Only Two Airlines Left Flying a Douglas Widebody Commercially

This week retired its last MD-11 airplane with a flight from Delhi to Bangkok. With that retirement, only KLM is still operating an MD-11 commercially. In fact, there are only two airlines operating any Douglas widebody commercially anywhere in the world. Biman Bangladesh still flies a couple DC-10s around. As a resident of Long Beach, where Douglas built those airplanes for 60 sixty years, this is really very sad.

Though the DC-10 had some serious problems when it rolled out in the 1970s resulting in devastating accidents, once the issues were fixed, the plane went on to be a reliable flying tank. Personally, I have great memories flying DC-10s. My first intercontinental flight was on an SAS DC-10 from LA to Copenhagen in 1985. Most of my other DC-10 flights were taking me to Hawai’i. (No wonder the memories are good.)

I can remember flying Western, American, United, and even Delta (when they briefly operated the DC-10s they inherited from Western) to Hawai’i. I even flew on some more interesting characters – World Airways when they had scheduled flights, for example. One time, I remember flying on a Leisure Air-operated ex-United DC-10 flying under the Suntrips banner. It’s probably fitting that the last time I flew on a DC-10 was on a Hawaiian aircraft from LA to Maui on July 11, 2001.

The MD-11 first flew in 1990 with Finnair, an airline which stayed loyal to the type for 20 years. Unfortunately, not many others felt the same way. The MD-11 was a longer, more efficient update of the DC-10 but it didn’t live up to its performance specs. Airlines walked away early and it never regained its footing. Besides, why buy 3 engines when you could stick with 2? The MD-11 did find a very successful home as a cargo airplane, however, and it continues to fly in great numbers in that capacity today.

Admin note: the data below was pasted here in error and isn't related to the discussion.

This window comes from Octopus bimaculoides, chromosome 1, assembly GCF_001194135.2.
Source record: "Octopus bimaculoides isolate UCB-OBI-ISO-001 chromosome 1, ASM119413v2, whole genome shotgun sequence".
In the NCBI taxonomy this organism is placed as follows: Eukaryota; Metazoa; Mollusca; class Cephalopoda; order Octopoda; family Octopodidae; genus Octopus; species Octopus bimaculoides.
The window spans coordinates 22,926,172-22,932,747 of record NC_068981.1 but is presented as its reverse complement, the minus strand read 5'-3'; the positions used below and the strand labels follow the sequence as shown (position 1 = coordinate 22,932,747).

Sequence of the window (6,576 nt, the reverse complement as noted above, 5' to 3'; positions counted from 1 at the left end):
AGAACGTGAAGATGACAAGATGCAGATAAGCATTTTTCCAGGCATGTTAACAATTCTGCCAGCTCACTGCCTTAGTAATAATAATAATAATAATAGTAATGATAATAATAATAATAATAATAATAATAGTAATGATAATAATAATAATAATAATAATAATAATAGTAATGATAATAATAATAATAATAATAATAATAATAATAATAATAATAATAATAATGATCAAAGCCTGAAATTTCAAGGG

I had two experiences on the MD-11. My first was in the early 1990s flying from LA to Portland on Delta. Seems like a strange route, but remember, Delta has tried to make Portland its transpacific gateway. This airplane fed that network.

The other was, conveniently, on good ole’ Finnair. In October 1998, I flew roundtrip from New York to Helsinki on my first big trip using pass travel as an airline employee. We flew over there for the weekend, and I just thought that was the coolest thing ever.

Over 600 Douglas widebodies rolled off the line here in Long Beach, and now it’s almost impossible to find one flying passengers around. If you’d like to get on one, your best bet is to ship yourself via FedEx. If that’s not your idea of fun, you can always try to get on one of the two remaining passenger operators worldwide.

As I mentioned, the last passenger MD-11 operator is KLM. They still are to the following cities:

  • Bonaire
  • Delhi
  • Guayaquil
  • Montreal
  • Panama City
  • Paramaribo
  • Quito
  • St Maarten
  • Toronto
  • Vancouver

In addition, for most of September, the airplane will go to Atlanta and Dubai.

If you want to fly a DC-10, well, that’s a lot tougher. The last passenger operator of that airplane is Biman Bangladesh. They are quickly phasing them out for 777s, but they still have some flying from Dhaka to the following cities on random days:

  • Abu Dhabi
  • Chittagong
  • Dammam
  • Doha
  • Dubai
  • Hong Kong
  • Muscat
  • Riyadh
  • Sylhet

My guess is you won’t see these flying for much more than a couple years, so get out there and hop on one while you still have the chance.


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